Ghosn’s skill at reform to be tested at Mitsubishi

Carlos Ghosn (L), Chairman and CEO of the Renault-Nissan Alliance and Mitsubishi Motors Corp's Chairman and CEO Osamu Masuko attend their joint news conference in Tokyo, Japan, October 20, 2016. REUTERS/Issei Kato

On December 14, Carlos Ghosn, formerly CEO of Nissan, officially took over as president of Mitsubishi Motors as the troubled firm tries to recover from its fuel efficiency-rigging scandal. Ghosn is also the leader of French automaker Renault, which, like Mitsubishi, is part of a capital and business alliance with Nissan.

 

The Mitsubishi brand image is on the rocks after a series of scandals, and restoring it will not be easy. He pledged to the 317 stockholders at a special shareholders meeting that “We will recover the trust damaged by the fuel efficiency issue” the day he took over Mitsubishi Motors. Ghosn’s abilities will be put to the test in his new assignment.

 

This won’t be the first time that Ghosn has found himself in this situation. He had taken over Nissan when the company had fallen into a deep management crisis. He led them to a remarkable recovery in a short period of time by introducing “commitment management,” a management style which involves raising employee morale by constantly setting lofty goals and then continuously achieving those goals. It also contributes to raising share prices through a recovery in business performance.

 

Ghosn’s aim is to implement the Nissan model at Mitsubishi Motors and in so doing, affect a quick rebuild. He is also keen on hastening improvements in business performance by carrying through reforms such as allowing all three firms to make shared use of production sites as well as by arranging the shared procurement of parts.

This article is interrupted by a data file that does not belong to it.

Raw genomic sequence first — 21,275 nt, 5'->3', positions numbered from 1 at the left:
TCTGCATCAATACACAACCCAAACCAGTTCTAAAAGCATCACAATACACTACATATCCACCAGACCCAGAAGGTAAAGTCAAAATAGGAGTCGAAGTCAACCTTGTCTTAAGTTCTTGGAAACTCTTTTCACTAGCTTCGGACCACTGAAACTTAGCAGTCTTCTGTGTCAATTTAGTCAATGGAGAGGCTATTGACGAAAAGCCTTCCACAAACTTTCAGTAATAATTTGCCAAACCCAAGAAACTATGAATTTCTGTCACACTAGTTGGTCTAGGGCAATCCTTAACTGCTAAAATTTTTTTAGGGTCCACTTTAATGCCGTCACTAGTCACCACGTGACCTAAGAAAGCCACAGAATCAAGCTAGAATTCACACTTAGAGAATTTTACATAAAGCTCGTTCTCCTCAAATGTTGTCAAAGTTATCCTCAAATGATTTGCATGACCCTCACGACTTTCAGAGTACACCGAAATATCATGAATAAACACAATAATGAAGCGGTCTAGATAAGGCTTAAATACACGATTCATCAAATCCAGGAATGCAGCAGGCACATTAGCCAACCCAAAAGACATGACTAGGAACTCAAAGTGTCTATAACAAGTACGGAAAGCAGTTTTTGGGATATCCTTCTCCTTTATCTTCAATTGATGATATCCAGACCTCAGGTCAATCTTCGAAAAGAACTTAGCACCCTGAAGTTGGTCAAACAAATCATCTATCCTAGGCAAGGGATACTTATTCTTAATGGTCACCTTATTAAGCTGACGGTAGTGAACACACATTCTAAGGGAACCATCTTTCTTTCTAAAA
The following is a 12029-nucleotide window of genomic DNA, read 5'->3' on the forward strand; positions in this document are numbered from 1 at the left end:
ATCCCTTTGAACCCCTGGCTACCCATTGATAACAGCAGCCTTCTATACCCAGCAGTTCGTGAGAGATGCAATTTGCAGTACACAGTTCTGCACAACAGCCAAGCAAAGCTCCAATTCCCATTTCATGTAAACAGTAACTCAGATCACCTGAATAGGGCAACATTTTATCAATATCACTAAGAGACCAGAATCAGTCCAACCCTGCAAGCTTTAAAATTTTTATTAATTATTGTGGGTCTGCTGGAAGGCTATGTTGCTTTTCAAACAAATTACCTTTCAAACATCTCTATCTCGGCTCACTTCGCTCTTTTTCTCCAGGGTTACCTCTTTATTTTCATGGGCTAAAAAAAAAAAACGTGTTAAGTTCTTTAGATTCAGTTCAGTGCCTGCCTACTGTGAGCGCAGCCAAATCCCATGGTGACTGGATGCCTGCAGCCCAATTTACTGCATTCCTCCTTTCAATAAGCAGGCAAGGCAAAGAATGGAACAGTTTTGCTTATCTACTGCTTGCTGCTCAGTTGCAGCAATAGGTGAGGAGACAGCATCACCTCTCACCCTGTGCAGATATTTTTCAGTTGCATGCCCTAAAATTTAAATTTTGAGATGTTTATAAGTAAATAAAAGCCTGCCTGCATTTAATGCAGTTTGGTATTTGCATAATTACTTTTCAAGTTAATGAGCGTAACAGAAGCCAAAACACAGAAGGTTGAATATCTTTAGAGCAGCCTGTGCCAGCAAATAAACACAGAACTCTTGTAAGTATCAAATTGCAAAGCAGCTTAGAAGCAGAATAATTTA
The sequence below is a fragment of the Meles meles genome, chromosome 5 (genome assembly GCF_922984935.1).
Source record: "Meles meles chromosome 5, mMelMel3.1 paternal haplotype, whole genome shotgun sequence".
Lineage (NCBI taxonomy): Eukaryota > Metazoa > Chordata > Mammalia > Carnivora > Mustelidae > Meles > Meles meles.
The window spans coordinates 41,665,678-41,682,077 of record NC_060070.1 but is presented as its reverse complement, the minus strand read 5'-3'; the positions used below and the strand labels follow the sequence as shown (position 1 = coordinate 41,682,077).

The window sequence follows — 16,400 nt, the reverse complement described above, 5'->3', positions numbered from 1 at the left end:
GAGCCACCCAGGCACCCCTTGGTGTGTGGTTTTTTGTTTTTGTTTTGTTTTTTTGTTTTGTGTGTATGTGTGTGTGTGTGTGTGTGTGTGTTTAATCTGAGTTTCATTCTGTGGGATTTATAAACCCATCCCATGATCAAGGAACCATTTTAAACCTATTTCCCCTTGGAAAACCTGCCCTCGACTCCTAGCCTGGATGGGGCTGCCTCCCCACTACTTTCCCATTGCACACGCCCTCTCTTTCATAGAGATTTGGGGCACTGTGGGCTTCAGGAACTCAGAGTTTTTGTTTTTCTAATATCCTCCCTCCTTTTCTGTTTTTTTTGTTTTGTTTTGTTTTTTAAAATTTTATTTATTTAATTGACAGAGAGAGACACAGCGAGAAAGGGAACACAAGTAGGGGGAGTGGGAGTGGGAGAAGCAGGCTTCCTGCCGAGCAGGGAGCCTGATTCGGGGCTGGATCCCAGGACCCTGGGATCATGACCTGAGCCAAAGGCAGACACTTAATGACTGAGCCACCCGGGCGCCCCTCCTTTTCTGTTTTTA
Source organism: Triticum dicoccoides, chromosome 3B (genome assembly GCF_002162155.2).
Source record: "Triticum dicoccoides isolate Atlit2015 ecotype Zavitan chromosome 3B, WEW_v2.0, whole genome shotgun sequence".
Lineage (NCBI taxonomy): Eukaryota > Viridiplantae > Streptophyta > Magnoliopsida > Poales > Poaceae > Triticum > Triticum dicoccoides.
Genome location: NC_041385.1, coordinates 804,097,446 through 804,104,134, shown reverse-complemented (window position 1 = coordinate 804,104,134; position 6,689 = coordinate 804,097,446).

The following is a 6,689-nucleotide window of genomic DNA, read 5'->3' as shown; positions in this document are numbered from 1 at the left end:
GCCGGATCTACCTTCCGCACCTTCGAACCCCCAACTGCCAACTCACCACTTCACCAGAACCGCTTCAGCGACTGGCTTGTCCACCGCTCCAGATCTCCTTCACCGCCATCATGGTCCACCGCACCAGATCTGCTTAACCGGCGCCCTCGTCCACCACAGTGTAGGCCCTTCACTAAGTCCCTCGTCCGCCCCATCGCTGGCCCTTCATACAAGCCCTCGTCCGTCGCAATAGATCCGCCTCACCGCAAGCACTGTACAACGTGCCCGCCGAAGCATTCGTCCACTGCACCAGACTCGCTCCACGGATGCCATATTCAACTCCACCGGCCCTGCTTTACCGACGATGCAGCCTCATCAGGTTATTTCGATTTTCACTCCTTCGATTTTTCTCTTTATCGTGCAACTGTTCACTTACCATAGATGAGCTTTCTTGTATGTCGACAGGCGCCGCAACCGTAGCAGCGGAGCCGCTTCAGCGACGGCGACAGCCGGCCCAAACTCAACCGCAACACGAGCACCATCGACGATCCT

But the starting points for Ghosn tenure at Nissan and Mitsubishi motors are altogether different. Though Nissan had fallen into dire management straits, there was potential for  expansion behind the bad news. Ghosn was able to bring about a rapid earnings recovery by making extensive cuts to excess staff and production capacity. Separate from these administrative changes, the public’s trust in Nissan as a corporation remained high throughout.

 

Mitsubishi Motors, meanwhile, is faced with a culture of corruption. Not only did the company conceal a recall in the 2000s, but there was also the fuel efficiency-rigging scandal, followed by wrongdoing in remeasurement processes as well. Taken altogether, these improprieties have caused consumers to lose faith in the company.

 

Nissan is sending engineers to the research and development department at Mitsubishi, which was where the fuel efficiency scandal took place. In addition to providing technical support, Nissan is also hastening to reform Mitsubishi employees’ awareness of the need for legal compliance.

 

But rebuilding a corporate culture from one which led to repeated instances of wrongdoing is a first even for Ghosn. “There is no future for us if we cannot win the trust of our customers, our shareholders, and our employees.” If he fails to become the leader of the world’s top automaker by bringing two of his companies under a single aegis, then his corporate blueprint will be torn to shreds. He has put a lot at stake in this mission, and not just the future of Mitsubishi motors—his own future is at stake as well.

 

Yūji Imai is an economic staff writer with Sankei Shimbun

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